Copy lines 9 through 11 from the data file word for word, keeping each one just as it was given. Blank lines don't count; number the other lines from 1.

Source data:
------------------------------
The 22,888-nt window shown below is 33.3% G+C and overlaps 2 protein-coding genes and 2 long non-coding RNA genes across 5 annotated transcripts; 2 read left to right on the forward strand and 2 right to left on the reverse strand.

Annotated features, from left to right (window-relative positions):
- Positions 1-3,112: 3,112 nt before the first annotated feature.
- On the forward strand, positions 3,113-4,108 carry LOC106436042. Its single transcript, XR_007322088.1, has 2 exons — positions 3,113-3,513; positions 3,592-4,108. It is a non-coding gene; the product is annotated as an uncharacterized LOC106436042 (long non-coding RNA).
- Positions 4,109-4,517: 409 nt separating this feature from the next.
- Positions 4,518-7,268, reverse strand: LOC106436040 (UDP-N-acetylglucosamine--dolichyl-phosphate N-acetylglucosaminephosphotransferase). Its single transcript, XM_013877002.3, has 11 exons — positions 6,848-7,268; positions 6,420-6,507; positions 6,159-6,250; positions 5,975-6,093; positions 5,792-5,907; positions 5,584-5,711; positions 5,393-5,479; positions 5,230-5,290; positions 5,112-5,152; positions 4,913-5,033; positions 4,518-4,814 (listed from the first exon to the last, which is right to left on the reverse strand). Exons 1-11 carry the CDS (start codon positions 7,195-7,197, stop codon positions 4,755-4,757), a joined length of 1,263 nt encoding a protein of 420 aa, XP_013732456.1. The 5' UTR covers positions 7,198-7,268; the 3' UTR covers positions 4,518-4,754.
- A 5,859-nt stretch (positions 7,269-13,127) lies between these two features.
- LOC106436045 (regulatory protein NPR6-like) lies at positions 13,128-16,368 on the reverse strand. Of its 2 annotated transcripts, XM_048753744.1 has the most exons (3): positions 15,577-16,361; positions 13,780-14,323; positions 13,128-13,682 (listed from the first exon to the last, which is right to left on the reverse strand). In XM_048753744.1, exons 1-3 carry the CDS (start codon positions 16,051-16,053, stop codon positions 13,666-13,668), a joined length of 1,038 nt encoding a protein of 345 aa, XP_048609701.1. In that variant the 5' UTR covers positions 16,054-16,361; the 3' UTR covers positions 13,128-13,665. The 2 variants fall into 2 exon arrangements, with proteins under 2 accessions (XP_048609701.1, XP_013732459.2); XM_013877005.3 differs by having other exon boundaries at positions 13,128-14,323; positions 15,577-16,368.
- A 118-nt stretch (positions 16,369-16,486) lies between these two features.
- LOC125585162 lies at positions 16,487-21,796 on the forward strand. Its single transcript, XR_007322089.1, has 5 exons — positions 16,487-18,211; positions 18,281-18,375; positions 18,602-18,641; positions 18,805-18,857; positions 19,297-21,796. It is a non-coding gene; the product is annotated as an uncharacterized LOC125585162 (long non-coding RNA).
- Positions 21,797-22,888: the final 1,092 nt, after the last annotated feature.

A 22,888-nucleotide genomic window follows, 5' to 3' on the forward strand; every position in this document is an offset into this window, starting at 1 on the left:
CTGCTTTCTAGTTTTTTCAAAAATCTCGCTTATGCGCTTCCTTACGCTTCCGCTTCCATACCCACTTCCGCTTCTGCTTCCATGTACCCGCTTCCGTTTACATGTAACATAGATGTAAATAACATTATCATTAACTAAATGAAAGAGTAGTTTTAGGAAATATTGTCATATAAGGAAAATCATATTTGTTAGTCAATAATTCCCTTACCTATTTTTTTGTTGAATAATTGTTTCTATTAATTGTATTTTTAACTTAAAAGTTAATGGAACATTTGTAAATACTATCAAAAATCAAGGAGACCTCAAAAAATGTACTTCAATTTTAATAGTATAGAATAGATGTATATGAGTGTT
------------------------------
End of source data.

- A 118-nt stretch (positions 16,369-16,486) lies between these two features.
- LOC125585162 lies at positions 16,487-21,796 on the forward strand. Its single transcript, XR_007322089.1, has 5 exons — positions 16,487-18,211; positions 18,281-18,375; positions 18,602-18,641; positions 18,805-18,857; positions 19,297-21,796. It is a non-coding gene; the product is annotated as an uncharacterized LOC125585162 (long non-coding RNA).
- Positions 21,797-22,888: the final 1,092 nt, after the last annotated feature.